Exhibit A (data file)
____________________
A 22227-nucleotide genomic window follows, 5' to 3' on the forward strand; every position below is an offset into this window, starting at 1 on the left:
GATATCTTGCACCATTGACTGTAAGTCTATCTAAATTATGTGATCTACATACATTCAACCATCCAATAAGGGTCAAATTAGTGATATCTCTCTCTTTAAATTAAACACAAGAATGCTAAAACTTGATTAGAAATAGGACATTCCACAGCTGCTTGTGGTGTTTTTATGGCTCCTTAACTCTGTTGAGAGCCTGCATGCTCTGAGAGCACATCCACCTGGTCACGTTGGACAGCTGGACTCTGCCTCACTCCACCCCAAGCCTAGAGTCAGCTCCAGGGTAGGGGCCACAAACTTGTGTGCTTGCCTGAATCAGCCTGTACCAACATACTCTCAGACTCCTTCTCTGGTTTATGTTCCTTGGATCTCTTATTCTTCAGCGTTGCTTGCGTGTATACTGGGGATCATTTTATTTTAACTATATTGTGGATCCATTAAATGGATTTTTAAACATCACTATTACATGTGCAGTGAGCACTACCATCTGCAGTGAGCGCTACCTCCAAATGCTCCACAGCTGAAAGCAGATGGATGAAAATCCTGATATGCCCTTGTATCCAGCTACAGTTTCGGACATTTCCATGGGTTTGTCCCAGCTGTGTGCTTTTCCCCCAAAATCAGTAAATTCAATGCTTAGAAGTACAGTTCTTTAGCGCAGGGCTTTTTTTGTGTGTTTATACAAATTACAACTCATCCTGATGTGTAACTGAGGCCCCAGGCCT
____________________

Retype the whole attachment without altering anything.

A 22227-nucleotide genomic window follows, 5' to 3' on the forward strand; every position below is an offset into this window, starting at 1 on the left:
GATATCTTGCACCATTGACTGTAAGTCTATCTAAATTATGTGATCTACATACATTCAACCATCCAATAAGGGTCAAATTAGTGATATCTCTCTCTTTAAATTAAACACAAGAATGCTAAAACTTGATTAGAAATAGGACATTCCACAGCTGCTTGTGGTGTTTTTATGGCTCCTTAACTCTGTTGAGAGCCTGCATGCTCTGAGAGCACATCCACCTGGTCACGTTGGACAGCTGGACTCTGCCTCACTCCACCCCAAGCCTAGAGTCAGCTCCAGGGTAGGGGCCACAAACTTGTGTGCTTGCCTGAATCAGCCTGTACCAACATACTCTCAGACTCCTTCTCTGGTTTATGTTCCTTGGATCTCTTATTCTTCAGCGTTGCTTGCGTGTATACTGGGGATCATTTTATTTTAACTATATTGTGGATCCATTAAATGGATTTTTAAACATCACTATTACATGTGCAGTGAGCACTACCATCTGCAGTGAGCGCTACCTCCAAATGCTCCACAGCTGAAAGCAGATGGATGAAAATCCTGATATGCCCTTGTATCCAGCTACAGTTTCGGACATTTCCATGGGTTTGTCCCAGCTGTGTGCTTTTCCCCCAAAATCAGTAAATTCAATGCTTAGAAGTACAGTTCTTTAGCGCAGGGCTTTTTTTGTGTGTTTATACAAATTACAACTCATCCTGATGTGTAACTGAGGCCCCAGGCCT